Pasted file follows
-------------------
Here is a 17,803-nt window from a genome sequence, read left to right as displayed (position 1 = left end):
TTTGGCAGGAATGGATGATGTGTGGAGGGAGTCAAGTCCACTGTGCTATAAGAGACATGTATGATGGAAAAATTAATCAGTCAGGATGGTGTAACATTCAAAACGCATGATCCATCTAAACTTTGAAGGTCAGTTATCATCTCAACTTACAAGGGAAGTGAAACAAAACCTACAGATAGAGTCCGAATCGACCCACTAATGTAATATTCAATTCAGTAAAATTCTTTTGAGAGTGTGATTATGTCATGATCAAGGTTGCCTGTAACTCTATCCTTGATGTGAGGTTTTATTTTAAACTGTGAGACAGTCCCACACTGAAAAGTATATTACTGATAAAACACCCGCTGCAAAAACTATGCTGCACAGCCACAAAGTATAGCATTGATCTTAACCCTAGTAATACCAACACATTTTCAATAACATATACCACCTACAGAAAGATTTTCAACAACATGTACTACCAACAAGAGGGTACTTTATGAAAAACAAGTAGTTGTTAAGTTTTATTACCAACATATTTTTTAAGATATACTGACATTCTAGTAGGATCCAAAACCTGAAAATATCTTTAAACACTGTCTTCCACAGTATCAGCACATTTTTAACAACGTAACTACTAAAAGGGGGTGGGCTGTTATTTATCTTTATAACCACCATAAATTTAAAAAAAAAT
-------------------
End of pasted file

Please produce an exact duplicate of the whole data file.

Here is a 17,803-nt window from a genome sequence, read left to right as displayed (position 1 = left end):
TTTGGCAGGAATGGATGATGTGTGGAGGGAGTCAAGTCCACTGTGCTATAAGAGACATGTATGATGGAAAAATTAATCAGTCAGGATGGTGTAACATTCAAAACGCATGATCCATCTAAACTTTGAAGGTCAGTTATCATCTCAACTTACAAGGGAAGTGAAACAAAACCTACAGATAGAGTCCGAATCGACCCACTAATGTAATATTCAATTCAGTAAAATTCTTTTGAGAGTGTGATTATGTCATGATCAAGGTTGCCTGTAACTCTATCCTTGATGTGAGGTTTTATTTTAAACTGTGAGACAGTCCCACACTGAAAAGTATATTACTGATAAAACACCCGCTGCAAAAACTATGCTGCACAGCCACAAAGTATAGCATTGATCTTAACCCTAGTAATACCAACACATTTTCAATAACATATACCACCTACAGAAAGATTTTCAACAACATGTACTACCAACAAGAGGGTACTTTATGAAAAACAAGTAGTTGTTAAGTTTTATTACCAACATATTTTTTAAGATATACTGACATTCTAGTAGGATCCAAAACCTGAAAATATCTTTAAACACTGTCTTCCACAGTATCAGCACATTTTTAACAACGTAACTACTAAAAGGGGGTGGGCTGTTATTTATCTTTATAACCACCATAAATTTAAAAAAAAAT